Results for 'Sophie Mills'

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  1.  11
    Mirto Euripide Ione: Introduzione, Traduzione e Commento. Milan: RCS Libri, S.p.A., 2009. Pp. 344. €12. 9788817028936. [REVIEW]Sophie Mills - 2010 - Journal of Hellenic Studies 130:201-201.
  2.  6
    (M.) Wright Euripides' Escape-Tragedies. A Study of Helen, Andromeda and Iphigenia Among the Taurians. Oxford UP, 2005. Pp. Viii + 433. £70. 0199274517. [REVIEW]Sophie Mills - 2006 - Journal of Hellenic Studies 126:158-.
  3.  20
    The Bacchae (C.) Thumiger Hidden Paths. Self and Characterization in Greek Tragedy: Euripides' Bacchae. (BICS Supplement 99.) Pp. Xvi + 266. London: Institute of Classical Studies, School of Advanced Study, University of London, 2007. Paper, £30. ISBN: 978-1-905670-13-. [REVIEW]Sophie Mills - 2009 - The Classical Review 59 (1):42-.
  4.  18
    Tragic Choruses of Elders - Dhuga Choral Identity and the Chorus of Elders in Greek Tragedy. Pp. XII + 197. Lanham, Md and Plymouth: Lexington Books, 2011. Cased, £49.95, Us$80. Isbn: 978-0-7391-4730-6. [REVIEW]Sophie Mills - 2014 - The Classical Review 64 (2):352-353.
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  5.  2
    Thesee Et l'Imaginaire Athenian: Legende Et Culte En Grece Antique. [REVIEW]Sophie Mills & C. Calame - 1998 - Journal of Hellenic Studies 118:221-221.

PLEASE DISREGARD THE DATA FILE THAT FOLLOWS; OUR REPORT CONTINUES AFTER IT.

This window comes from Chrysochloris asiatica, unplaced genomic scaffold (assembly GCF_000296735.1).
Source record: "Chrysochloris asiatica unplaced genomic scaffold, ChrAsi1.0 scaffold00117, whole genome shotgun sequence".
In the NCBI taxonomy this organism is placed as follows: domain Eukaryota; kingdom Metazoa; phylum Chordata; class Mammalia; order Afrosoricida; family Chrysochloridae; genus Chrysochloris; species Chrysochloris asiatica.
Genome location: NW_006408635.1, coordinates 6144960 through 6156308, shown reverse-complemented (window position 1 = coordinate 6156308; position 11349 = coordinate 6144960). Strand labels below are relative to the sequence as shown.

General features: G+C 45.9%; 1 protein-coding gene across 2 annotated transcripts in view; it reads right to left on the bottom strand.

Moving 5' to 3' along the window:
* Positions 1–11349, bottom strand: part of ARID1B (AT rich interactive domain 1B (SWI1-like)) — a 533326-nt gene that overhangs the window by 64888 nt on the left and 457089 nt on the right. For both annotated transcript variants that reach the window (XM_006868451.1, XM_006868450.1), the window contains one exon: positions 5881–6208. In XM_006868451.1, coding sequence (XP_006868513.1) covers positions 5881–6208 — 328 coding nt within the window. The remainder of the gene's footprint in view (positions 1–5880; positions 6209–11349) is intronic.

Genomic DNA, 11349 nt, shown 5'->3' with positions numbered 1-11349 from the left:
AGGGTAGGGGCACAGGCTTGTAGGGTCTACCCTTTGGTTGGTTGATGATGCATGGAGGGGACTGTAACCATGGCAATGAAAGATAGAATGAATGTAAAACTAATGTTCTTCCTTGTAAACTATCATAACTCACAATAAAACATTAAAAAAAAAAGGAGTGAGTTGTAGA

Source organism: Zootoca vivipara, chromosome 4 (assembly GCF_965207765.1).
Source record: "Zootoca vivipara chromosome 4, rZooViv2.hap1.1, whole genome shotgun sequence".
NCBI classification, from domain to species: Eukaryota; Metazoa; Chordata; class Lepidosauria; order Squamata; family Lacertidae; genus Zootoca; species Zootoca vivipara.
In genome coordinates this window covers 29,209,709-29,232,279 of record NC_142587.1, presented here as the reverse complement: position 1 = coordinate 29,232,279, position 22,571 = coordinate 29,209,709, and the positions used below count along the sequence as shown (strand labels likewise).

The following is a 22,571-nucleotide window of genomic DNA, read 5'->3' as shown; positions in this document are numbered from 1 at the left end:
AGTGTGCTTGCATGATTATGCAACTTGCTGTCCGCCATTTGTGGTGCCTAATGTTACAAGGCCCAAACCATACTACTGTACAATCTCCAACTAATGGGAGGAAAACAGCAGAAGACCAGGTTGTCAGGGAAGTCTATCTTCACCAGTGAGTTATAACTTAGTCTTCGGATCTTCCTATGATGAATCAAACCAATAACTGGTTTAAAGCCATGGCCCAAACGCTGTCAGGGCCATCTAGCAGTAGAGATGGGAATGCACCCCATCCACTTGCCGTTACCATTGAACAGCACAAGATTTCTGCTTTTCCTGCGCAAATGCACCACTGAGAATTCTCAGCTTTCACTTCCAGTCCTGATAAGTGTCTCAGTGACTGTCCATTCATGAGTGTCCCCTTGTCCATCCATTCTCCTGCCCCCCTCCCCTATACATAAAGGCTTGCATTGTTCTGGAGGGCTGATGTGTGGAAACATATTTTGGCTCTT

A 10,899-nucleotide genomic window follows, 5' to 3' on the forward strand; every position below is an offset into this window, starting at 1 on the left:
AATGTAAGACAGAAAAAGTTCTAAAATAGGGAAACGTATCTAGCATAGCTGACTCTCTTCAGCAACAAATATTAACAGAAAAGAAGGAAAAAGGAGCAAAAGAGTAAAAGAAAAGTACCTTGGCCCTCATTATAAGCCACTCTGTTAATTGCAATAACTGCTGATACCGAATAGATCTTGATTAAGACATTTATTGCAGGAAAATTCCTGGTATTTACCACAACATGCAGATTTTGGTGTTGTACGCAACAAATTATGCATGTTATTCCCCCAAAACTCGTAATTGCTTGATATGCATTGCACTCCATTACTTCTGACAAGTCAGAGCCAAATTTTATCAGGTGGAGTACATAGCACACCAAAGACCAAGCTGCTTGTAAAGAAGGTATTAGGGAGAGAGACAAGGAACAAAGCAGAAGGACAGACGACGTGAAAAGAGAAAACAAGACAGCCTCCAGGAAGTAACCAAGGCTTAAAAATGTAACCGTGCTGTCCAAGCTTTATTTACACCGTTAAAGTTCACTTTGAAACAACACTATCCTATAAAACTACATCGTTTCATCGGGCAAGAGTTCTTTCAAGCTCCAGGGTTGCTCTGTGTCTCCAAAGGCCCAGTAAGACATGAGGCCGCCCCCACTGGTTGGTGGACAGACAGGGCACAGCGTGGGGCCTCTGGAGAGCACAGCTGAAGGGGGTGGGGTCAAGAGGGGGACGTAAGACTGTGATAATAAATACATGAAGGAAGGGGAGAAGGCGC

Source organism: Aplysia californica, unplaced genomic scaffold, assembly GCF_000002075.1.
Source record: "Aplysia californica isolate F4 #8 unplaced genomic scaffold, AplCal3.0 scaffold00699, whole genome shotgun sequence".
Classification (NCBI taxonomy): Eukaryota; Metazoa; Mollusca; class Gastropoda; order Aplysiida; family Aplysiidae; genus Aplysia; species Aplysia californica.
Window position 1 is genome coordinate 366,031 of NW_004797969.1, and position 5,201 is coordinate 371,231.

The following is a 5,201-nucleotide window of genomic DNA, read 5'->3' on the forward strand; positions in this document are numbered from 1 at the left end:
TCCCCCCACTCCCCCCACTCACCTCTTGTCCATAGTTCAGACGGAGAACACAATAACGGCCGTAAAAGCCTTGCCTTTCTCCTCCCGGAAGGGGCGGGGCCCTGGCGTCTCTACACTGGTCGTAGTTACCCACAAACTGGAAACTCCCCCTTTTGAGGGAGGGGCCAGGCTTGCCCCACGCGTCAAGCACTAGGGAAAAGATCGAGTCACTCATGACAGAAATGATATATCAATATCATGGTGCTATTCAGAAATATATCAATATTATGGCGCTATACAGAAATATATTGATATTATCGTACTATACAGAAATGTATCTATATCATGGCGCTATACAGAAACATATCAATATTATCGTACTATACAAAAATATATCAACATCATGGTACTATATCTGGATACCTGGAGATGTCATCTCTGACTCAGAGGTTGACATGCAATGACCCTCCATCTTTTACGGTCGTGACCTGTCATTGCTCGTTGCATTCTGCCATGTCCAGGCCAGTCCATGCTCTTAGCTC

6. Power, Politics and People: The Collected Essays of C. Wright Mills.C. Wright Mills & Irving Louis Horowitz - 1964 - Science and Society 28 (4):478-480.
     
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  7.  23
    Wittgenstein and Connectionism: A Significant Complementarity?*: Stephen Mills.Stephen Mills - 1993 - Royal Institute of Philosophy Supplement 34:137-157.
    Between the later views of Wittgenstein and those of connectionism 1 on the subject of the mastery of language there is an impressively large number of similarities. The task of establishing this claim is carried out in the second section of this paper.
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  8. Can Theoretical Underdetermination Support the Indeterminacy of Translation? Revisiting Quine's ‘Real Ground’: Sophie R. Allen.Sophie R. Allen - 2010 - Philosophy 85 (1):67-90.